Wednesday, January 30, 2013

Free Speed

Triathletes are always looking for that extra edge when it comes to swimming. They are willing to pay for private lessons, stroke analysis, and underwater videotaping. All of these things are indeed helpful but I have come to realize triathletes are simply overlooking one of the fundamental aspects of swimming: the concept of streamlining. 

Triathletes can wrap their heads around and open their wallets to the concept of being aero. The more aero you are on your bike the faster you are, even without a lick of additional training. For whatever reason that concept goes out the window when triathletes step onto the pool deck even though water is 1000 times more resistant than air (http://www.unc.edu/~tarak/)*. 

When I mention the word  “STREAMLINE” most people envision that moment after they push off the wall but streamlining is so much more.  Streamlining is a constant effort to minimize drag in the water. 


from legalswim.blogspot.com 
Today I was at swim practice watching people during a kick set. Most were using kickboards (which I do not recommend for the average triathlete) but almost everyone was lying on their boards like one would slump over a bar. The result was the majority of the boards were barely breaking the surface of the water.  The guy behind me even held his board a little cockeyed. When you see boats moving through the water the front end is up pointing straight forward reducing its own drag and allowing it to cut through the water. Think about all the extra energy expended to move a boat (or a person forward) if the front was sinking low. It is not pretty.

Here are a few examples of some very non-streamline triathlete habits:

  • Kicking on your back with relaxed shoulders and bend elbows
  • Dropping your elbows
  • Bowing your back
  • Dropping your legs
  • Sticking your butt out
  • Kicking with your knees instead of a straighter leg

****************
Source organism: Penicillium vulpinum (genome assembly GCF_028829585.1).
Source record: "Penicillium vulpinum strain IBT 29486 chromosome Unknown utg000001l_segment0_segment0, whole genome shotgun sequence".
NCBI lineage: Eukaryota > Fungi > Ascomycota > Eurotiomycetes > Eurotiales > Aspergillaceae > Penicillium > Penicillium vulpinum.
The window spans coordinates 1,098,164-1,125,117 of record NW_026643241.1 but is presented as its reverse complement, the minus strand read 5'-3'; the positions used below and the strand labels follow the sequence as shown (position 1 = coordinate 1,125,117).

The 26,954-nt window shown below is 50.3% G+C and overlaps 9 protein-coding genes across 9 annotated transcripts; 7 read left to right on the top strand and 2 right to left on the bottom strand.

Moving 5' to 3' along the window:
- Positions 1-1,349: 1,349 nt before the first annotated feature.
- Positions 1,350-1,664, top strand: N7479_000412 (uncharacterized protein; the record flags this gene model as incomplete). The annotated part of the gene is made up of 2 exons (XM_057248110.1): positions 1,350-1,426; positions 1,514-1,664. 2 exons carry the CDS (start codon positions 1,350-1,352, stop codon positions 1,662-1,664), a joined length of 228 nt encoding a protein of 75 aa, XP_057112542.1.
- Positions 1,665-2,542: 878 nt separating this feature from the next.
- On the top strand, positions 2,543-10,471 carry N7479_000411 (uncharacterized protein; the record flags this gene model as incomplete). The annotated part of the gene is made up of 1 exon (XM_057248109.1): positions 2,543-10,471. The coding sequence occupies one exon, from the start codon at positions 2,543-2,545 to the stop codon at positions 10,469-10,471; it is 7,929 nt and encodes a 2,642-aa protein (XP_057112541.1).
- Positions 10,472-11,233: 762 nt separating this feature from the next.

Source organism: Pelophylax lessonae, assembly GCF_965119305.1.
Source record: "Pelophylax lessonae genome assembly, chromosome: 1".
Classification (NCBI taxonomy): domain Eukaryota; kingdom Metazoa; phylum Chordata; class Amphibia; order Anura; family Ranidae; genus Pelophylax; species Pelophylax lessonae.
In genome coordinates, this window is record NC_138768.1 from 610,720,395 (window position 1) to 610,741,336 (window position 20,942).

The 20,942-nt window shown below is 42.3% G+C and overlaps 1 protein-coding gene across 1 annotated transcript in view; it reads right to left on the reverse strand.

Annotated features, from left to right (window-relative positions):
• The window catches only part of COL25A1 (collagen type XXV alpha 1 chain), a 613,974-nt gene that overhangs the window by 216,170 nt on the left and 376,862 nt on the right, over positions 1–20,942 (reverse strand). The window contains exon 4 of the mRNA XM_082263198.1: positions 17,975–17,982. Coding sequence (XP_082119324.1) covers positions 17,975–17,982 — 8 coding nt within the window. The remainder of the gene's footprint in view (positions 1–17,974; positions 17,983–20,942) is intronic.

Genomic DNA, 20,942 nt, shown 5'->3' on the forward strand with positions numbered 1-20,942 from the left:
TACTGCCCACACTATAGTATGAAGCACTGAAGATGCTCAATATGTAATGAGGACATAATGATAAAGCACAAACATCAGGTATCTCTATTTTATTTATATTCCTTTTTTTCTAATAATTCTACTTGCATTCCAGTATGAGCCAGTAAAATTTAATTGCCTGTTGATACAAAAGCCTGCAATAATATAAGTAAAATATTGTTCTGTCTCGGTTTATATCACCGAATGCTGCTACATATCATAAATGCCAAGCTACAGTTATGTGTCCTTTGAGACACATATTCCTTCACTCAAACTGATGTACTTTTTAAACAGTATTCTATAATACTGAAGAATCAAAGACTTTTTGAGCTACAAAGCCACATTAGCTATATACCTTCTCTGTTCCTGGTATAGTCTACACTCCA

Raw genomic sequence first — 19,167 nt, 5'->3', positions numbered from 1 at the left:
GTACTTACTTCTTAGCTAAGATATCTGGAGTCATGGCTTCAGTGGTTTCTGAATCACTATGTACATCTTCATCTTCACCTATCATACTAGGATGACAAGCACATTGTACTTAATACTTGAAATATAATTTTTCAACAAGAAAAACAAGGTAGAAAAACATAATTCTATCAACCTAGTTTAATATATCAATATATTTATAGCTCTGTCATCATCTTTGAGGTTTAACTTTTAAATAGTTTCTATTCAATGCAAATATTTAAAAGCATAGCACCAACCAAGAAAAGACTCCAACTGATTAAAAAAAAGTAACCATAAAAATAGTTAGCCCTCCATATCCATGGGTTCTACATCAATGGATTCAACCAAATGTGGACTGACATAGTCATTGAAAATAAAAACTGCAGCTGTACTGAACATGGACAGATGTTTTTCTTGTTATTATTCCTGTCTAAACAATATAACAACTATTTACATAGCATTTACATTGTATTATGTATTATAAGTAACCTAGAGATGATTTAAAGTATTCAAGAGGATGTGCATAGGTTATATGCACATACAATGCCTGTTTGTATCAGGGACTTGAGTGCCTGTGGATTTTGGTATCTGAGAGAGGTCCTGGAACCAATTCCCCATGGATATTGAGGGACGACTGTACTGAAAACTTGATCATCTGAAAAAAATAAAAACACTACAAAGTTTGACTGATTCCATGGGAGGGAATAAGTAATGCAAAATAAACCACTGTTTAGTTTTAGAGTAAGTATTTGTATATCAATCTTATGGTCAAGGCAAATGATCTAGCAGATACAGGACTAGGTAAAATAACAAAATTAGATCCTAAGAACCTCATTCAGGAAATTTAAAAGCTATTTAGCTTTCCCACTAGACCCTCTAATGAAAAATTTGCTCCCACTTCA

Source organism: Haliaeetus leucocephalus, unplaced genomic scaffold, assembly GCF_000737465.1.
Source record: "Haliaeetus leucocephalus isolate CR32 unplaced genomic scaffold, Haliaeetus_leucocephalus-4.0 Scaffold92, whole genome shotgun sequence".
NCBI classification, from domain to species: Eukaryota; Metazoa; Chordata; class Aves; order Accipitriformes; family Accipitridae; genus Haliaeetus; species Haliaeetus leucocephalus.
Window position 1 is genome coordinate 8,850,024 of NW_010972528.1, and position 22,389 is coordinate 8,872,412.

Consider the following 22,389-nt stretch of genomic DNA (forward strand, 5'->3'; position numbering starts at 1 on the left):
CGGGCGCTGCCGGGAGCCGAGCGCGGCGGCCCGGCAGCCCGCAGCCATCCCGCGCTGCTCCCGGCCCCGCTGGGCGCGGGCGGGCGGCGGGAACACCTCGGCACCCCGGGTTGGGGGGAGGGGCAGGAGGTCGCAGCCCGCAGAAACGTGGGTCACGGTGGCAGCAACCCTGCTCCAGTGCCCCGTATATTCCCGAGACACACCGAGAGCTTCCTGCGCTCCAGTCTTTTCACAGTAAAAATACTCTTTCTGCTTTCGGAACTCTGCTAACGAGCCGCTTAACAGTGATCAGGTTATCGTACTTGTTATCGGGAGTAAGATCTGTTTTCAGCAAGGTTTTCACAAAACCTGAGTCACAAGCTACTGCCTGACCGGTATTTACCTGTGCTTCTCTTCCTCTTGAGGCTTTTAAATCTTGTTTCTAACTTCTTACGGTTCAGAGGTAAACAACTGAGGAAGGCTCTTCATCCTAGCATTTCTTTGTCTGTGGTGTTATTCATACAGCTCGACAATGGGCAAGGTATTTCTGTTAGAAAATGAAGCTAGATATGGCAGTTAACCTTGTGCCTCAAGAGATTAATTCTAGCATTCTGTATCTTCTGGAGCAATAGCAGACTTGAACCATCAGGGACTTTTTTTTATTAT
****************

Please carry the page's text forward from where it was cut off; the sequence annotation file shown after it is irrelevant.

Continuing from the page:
• Big kicks
  • Lifting your head
  • Head too low
  • Extraneous lateral movements

Don't get lazy, free speed for the taking!  www.cityofthornton.net 
Next time you swim take some time to think about you versus the water. What can you tighten up to reduce your surface area and subsequently your drag in the water? What can you do to bring your body closer to the surface of the water where there is less resistance? Notice the difference. You are your own million dollar race wheel. 


*It concerns me this links to a UNC page where the writer refers to a shark as a mammal. Really UNC? Really?

Friday, January 25, 2013

Off to a Good Start

Just the other day I blogged about my year and a bit about my break post-ironman. The concept of the "getting into the swing of things" means you are slowly incorporating swim-bike-run workouts one at a time, one minute at a time. The total for the last two weeks looked a little like this:

Swim: 20.1 miles
Bike: 157.7 miles
Run: 52 miles

Obviously I have been swimming, I rode my bike outside for the first time in over a month+, and I have been getting into the habit of running everyday. My runs have been short and sweet. I am enjoying them while they last since I know it is only up from here, both in volume and intensity. I have already been warned my off-season training will break down to be about 50% running so like I said I am enjoying my short runs while I can. One of the things I really enjoy doing is trail running. I did not know I enjoyed trail running until I moved to Charlotte. Trail running in Charleston consisted of running the West Ashley greenway, a non-paved flat trail running 8 miles out of town. It skirts behind some neighborhoods and strip malls before it snakes back towards the marshes and water the lowcountry is famous for. Unfortunately since I left I think the greenway has been paved so much for that little piece of running paradise.

Found on http://www.panoramio.com/photo/68504355 
When I moved to Charlotte I was introduced to a whole new kind a trail running. The hard kind with lots of bumps, roots, steep climbs, and sharp turns. My first introduction to real trail running was a Renaissance Park. I love the difficulty of it but I especially loved how unpredictable the course was. As a garmin-data-addicted athlete I never really took the time to run trails even though my coach gave me a free pass to run them whenever and as often as I liked. When I started back a few weeks ago I decided to reclaim my love of trail running and I was dedicated to hitting a trail at least once a week. 

Found on http://chfmag.blogspot.com